In his past, he had to make new hiding places on his own person, as was often the case. He once successfully smuggled three separate pistols in his drawers through an Alliance security checkpoint on Turrents Moon. But he always was careful putting weapons down there, and he always followed the most important step: Put the safety on.

However, in the situation he was presently in, the case was different. Despite his lack of fear when it came to guns, he was a bit uneasy about the shiny silver pistol that was pointed at his crotch. The safety was definitely not on.

“Okay. You’re gonna wanta put that away right ‘bout now.” Jayne spoke softly and slowly, hoping for the first time that Simon would be back any second. It would have been just like that prissy boy doctor to be late to a gorramn rescue. His eyes were focused on the silver barrel pointed below his belt buckle.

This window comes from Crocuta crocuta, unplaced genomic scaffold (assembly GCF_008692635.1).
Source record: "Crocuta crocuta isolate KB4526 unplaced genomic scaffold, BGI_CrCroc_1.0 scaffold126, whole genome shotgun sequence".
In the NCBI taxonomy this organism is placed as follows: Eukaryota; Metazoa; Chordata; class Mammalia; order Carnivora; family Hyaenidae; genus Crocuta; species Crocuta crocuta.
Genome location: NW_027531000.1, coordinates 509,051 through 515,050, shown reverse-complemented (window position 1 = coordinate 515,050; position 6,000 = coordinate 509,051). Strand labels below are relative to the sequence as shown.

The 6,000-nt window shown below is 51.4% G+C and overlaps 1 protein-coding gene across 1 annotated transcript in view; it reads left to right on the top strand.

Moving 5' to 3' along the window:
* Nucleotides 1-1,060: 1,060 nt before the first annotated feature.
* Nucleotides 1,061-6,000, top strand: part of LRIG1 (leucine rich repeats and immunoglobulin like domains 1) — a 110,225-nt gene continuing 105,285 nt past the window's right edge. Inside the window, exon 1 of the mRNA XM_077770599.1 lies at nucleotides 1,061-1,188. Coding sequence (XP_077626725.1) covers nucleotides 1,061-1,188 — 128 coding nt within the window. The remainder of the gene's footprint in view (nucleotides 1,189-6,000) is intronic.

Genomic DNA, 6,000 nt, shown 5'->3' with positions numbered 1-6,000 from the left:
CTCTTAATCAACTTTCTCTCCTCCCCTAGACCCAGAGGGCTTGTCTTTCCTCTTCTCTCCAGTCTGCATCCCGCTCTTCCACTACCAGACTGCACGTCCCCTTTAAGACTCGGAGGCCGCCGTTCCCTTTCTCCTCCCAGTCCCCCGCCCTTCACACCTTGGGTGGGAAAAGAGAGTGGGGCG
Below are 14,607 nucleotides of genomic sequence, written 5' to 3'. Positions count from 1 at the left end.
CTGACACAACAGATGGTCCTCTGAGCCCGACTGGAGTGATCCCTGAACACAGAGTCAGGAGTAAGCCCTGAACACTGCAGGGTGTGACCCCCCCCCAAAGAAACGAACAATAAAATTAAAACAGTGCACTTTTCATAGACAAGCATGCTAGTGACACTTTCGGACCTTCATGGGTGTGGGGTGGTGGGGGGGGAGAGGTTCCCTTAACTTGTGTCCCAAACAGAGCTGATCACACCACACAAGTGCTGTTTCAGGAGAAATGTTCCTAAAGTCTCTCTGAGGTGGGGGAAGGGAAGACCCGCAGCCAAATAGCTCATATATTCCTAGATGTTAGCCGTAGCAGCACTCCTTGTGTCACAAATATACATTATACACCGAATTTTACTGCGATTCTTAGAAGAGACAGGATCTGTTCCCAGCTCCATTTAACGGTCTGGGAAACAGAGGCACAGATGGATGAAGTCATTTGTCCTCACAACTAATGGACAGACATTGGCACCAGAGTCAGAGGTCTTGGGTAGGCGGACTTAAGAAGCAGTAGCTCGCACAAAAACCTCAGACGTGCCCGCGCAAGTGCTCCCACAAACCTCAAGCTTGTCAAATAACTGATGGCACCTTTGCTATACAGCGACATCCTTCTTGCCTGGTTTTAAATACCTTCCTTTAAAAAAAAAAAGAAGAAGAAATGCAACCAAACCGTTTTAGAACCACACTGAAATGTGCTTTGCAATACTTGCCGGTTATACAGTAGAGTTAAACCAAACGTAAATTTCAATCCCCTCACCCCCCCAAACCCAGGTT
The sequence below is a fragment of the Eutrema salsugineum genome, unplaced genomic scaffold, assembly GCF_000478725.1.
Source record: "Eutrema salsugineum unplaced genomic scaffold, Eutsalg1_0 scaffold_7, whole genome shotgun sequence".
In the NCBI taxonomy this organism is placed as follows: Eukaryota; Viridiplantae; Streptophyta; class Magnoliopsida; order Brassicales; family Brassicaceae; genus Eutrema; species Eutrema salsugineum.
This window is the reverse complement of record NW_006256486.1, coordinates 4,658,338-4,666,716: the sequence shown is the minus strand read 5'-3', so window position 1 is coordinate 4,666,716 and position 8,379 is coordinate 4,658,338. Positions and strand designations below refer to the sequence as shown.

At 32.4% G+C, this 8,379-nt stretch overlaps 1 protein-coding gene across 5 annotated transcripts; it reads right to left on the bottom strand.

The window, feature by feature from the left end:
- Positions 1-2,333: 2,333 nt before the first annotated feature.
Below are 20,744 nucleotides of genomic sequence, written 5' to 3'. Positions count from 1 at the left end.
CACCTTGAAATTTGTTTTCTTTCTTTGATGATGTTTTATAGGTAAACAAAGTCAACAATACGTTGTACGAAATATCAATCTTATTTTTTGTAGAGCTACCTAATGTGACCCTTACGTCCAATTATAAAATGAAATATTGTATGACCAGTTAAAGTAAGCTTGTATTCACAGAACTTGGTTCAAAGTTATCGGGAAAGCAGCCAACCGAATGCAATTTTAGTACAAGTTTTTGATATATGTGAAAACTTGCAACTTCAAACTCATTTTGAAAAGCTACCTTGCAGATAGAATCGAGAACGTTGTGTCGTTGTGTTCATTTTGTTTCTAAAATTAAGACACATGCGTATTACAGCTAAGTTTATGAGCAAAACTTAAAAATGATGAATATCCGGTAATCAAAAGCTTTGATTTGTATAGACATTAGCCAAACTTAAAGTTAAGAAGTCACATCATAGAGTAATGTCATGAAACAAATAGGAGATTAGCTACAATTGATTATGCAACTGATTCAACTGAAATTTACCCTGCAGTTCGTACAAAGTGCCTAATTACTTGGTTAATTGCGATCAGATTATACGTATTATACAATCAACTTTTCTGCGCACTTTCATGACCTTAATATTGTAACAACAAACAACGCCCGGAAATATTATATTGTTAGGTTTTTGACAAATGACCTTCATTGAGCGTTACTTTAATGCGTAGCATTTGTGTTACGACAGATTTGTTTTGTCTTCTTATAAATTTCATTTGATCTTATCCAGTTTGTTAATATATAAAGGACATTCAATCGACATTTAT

“Or at least,” Jayne began again, “raise that pistol to mebbee ‘bout chest-high.”

“Keep them hands up, Cobb. You’re going to give me what I want, an’ no ‘mount of muscle will stop me, hear?”

Jayne got a good look at the man who was holding him up. He was short, stocky with tan skin and a bald scalp, but with a jet black ponytail coming inexplicably out the back of his head. He had five tattoos scaling the left side of his face, from his eyebrow to his chin. The tattoos all seemed to be Chinese characters, but years of wear and skin loosening had warped most of them to gibberish. Jayne thought that one of them said “tennis shoe.” He didn’t know why someone would get that tattoo.